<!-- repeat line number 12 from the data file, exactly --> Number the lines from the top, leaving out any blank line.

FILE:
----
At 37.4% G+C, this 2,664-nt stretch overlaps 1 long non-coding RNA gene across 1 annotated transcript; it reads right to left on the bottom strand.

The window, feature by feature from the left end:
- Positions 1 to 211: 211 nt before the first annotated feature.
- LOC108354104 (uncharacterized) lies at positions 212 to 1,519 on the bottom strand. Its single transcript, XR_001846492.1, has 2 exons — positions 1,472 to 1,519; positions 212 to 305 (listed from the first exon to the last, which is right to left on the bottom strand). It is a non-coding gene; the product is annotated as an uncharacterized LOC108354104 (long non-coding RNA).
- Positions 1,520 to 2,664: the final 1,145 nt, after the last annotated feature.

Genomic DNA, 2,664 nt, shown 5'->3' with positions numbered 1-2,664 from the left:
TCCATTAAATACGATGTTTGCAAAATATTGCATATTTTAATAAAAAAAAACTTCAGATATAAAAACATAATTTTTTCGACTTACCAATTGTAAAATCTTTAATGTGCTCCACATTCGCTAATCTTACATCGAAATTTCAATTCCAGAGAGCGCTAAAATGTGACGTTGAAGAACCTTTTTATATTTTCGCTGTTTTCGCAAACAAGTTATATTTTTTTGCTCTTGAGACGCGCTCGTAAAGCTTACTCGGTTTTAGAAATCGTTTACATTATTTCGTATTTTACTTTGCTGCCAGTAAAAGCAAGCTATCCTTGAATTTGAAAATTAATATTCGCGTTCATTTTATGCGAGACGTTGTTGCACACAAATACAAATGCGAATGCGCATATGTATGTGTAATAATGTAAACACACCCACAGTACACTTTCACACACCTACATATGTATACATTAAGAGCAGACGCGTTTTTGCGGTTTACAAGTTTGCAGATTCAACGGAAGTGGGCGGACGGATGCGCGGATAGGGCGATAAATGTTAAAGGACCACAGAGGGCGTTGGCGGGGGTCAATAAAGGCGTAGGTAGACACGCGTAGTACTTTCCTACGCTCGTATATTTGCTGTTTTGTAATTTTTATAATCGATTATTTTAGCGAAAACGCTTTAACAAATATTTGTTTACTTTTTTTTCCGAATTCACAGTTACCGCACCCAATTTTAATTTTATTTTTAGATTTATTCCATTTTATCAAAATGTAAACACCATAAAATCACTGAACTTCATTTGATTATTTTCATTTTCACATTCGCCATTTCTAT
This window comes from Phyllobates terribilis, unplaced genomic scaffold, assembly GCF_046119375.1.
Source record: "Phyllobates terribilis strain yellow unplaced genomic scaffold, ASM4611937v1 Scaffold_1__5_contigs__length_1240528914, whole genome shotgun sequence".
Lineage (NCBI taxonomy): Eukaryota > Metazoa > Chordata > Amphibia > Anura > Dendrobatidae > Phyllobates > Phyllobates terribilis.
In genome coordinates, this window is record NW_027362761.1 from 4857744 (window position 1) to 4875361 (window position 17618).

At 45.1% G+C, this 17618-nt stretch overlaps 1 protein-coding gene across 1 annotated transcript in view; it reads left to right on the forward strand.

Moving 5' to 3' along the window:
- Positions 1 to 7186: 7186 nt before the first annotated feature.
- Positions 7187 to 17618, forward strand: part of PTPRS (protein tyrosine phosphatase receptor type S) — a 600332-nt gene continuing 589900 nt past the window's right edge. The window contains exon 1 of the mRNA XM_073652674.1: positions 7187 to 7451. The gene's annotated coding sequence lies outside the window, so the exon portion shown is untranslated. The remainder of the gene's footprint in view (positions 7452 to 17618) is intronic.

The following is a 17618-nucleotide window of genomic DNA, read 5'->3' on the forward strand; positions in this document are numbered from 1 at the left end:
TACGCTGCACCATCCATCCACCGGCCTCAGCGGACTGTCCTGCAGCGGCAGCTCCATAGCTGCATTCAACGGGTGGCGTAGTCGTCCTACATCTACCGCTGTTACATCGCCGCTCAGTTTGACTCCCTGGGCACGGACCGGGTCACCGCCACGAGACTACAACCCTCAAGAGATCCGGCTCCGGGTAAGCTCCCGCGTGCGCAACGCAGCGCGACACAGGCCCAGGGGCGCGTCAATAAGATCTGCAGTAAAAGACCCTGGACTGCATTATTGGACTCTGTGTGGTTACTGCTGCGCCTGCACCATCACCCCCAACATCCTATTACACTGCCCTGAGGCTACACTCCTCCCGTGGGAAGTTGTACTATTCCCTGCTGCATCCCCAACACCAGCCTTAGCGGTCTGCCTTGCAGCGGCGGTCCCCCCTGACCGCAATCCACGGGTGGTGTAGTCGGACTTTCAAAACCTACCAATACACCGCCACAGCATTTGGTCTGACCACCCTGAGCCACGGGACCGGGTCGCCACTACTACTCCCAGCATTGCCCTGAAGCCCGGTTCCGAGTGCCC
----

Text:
At 45.1% G+C, this 17618-nt stretch overlaps 1 protein-coding gene across 1 annotated transcript in view; it reads left to right on the forward strand.